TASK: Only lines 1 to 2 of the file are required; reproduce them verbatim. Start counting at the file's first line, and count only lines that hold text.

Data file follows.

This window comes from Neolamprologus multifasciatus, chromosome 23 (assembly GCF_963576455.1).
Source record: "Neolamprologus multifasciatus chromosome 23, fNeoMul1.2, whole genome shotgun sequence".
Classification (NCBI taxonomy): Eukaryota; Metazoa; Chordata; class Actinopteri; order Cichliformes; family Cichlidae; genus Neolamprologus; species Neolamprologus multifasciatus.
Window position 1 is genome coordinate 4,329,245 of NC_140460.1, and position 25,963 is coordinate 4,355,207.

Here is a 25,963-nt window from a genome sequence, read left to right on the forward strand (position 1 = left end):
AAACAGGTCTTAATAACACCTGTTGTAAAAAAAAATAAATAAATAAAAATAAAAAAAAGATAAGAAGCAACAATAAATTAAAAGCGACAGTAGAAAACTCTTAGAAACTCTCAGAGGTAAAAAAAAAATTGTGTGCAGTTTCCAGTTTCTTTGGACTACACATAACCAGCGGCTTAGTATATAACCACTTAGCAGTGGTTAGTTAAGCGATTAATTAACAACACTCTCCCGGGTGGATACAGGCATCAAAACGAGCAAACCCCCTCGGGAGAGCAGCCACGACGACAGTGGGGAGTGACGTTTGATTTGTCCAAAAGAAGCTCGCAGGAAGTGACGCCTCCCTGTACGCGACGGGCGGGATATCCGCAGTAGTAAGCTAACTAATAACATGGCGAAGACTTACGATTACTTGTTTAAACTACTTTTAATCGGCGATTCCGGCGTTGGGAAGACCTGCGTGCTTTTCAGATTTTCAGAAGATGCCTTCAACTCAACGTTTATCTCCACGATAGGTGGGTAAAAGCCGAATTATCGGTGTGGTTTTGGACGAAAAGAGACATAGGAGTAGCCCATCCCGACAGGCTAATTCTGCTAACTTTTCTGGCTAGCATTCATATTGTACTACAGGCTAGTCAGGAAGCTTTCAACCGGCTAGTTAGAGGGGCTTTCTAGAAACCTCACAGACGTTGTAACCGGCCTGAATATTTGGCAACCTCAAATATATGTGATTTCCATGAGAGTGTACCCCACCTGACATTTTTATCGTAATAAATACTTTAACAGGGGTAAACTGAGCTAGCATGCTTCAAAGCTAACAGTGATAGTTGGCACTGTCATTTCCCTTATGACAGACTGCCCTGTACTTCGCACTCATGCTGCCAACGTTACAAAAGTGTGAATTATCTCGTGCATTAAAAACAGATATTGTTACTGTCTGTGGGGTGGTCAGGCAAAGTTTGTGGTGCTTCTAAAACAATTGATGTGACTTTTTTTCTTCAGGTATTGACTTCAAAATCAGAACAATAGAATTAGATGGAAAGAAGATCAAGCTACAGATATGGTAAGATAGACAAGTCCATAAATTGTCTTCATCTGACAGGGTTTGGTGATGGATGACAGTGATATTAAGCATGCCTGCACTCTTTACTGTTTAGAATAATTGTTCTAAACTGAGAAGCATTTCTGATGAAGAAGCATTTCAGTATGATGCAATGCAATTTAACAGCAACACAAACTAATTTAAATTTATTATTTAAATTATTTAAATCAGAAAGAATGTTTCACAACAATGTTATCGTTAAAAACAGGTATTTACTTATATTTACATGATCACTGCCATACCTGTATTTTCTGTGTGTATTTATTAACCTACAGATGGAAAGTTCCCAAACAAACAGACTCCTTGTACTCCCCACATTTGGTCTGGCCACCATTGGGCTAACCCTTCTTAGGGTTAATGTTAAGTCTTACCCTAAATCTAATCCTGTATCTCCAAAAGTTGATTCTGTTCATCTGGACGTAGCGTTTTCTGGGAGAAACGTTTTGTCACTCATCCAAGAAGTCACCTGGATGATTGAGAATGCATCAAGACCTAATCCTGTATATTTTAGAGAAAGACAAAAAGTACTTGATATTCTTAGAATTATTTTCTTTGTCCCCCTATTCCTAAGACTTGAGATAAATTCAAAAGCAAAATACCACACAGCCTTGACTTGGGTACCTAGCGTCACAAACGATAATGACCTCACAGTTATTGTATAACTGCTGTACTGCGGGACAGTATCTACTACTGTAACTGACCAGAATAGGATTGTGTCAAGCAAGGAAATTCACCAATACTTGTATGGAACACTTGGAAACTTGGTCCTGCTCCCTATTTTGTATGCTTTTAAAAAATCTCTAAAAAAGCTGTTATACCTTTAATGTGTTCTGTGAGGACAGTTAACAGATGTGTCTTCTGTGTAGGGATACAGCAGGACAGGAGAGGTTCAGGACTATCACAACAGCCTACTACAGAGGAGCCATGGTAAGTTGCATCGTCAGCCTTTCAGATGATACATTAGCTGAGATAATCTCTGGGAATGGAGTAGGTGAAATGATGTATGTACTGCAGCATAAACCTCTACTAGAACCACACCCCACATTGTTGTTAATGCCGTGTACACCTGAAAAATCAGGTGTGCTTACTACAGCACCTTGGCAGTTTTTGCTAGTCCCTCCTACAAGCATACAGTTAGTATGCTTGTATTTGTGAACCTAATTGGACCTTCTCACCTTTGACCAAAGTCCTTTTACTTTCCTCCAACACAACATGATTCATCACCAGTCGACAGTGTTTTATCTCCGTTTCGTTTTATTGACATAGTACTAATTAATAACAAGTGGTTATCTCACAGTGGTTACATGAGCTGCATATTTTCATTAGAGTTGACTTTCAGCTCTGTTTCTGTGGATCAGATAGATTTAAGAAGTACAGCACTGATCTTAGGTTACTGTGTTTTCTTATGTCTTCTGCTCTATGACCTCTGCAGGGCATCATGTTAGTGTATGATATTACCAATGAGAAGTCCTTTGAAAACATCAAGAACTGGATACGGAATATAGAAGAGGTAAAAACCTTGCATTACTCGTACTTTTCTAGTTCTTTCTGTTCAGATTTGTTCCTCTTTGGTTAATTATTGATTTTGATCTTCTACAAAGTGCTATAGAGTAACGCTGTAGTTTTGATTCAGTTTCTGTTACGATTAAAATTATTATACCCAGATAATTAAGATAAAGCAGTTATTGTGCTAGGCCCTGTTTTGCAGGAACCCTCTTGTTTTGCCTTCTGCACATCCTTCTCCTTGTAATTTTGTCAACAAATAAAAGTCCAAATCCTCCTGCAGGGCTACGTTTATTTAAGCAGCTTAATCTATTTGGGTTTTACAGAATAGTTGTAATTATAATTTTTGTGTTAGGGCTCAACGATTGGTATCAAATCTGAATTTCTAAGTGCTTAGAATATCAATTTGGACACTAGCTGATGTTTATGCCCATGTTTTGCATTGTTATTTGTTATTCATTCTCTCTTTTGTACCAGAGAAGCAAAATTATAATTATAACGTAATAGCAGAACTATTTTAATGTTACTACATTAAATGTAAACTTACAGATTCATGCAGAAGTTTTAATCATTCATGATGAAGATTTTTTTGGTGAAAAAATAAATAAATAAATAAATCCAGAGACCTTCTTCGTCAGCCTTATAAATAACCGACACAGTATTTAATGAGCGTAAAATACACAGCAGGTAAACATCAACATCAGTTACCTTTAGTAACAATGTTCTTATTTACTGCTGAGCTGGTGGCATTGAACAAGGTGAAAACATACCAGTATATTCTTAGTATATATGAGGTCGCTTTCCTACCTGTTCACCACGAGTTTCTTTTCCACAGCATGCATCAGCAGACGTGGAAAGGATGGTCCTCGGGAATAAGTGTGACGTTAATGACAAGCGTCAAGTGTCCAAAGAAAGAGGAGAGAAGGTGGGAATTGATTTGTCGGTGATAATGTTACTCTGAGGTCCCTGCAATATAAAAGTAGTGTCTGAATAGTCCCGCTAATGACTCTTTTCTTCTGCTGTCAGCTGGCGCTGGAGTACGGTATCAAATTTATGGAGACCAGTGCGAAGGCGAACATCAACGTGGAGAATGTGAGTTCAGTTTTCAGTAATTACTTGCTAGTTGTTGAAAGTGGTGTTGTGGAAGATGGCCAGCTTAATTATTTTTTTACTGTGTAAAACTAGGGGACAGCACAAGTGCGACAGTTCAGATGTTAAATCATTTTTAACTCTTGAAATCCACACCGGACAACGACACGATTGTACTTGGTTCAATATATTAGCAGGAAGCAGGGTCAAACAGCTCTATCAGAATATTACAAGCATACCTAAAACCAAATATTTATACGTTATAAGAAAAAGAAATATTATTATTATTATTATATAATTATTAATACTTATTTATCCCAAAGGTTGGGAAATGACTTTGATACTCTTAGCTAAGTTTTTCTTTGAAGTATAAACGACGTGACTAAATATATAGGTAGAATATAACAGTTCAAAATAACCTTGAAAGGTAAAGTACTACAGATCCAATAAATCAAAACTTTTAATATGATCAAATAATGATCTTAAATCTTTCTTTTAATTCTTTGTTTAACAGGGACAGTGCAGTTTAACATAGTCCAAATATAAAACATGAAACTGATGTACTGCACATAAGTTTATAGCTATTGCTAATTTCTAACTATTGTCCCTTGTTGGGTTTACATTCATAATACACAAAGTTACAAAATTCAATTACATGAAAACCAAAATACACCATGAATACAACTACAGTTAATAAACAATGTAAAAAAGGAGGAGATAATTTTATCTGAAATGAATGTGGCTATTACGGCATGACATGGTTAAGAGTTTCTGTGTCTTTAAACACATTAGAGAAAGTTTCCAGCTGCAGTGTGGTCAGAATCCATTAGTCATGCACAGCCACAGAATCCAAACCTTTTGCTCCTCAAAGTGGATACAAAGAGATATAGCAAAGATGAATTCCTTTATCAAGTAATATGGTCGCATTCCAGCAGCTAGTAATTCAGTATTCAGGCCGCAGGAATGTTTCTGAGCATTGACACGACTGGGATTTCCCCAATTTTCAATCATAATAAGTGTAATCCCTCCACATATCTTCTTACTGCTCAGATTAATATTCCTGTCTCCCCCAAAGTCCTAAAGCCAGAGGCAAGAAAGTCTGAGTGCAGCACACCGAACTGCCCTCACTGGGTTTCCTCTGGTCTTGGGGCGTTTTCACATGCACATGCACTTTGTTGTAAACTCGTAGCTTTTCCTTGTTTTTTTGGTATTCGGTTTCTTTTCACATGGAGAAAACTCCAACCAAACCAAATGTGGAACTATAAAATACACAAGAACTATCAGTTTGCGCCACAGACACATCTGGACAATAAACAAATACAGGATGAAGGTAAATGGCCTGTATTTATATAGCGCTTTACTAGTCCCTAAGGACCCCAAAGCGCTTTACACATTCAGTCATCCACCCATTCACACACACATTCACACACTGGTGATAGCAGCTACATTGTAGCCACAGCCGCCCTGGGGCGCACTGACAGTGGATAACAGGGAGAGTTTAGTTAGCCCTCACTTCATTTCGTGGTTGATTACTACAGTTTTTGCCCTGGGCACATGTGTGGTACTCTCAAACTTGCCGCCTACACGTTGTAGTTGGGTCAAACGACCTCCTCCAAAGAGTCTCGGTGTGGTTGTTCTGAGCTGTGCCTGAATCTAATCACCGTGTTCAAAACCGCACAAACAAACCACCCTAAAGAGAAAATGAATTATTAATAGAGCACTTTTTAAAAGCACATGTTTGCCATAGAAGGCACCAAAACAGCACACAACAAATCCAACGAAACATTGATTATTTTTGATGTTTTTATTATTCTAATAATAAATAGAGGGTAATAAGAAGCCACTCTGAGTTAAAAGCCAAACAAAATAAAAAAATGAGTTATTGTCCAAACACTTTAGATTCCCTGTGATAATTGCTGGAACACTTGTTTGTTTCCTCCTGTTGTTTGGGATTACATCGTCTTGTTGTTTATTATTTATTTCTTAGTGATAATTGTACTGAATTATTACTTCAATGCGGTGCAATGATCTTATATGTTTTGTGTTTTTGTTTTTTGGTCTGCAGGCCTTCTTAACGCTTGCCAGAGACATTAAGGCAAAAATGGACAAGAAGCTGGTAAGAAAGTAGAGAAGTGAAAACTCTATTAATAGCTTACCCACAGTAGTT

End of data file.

This window comes from Neolamprologus multifasciatus, chromosome 23 (assembly GCF_963576455.1).
Source record: "Neolamprologus multifasciatus chromosome 23, fNeoMul1.2, whole genome shotgun sequence".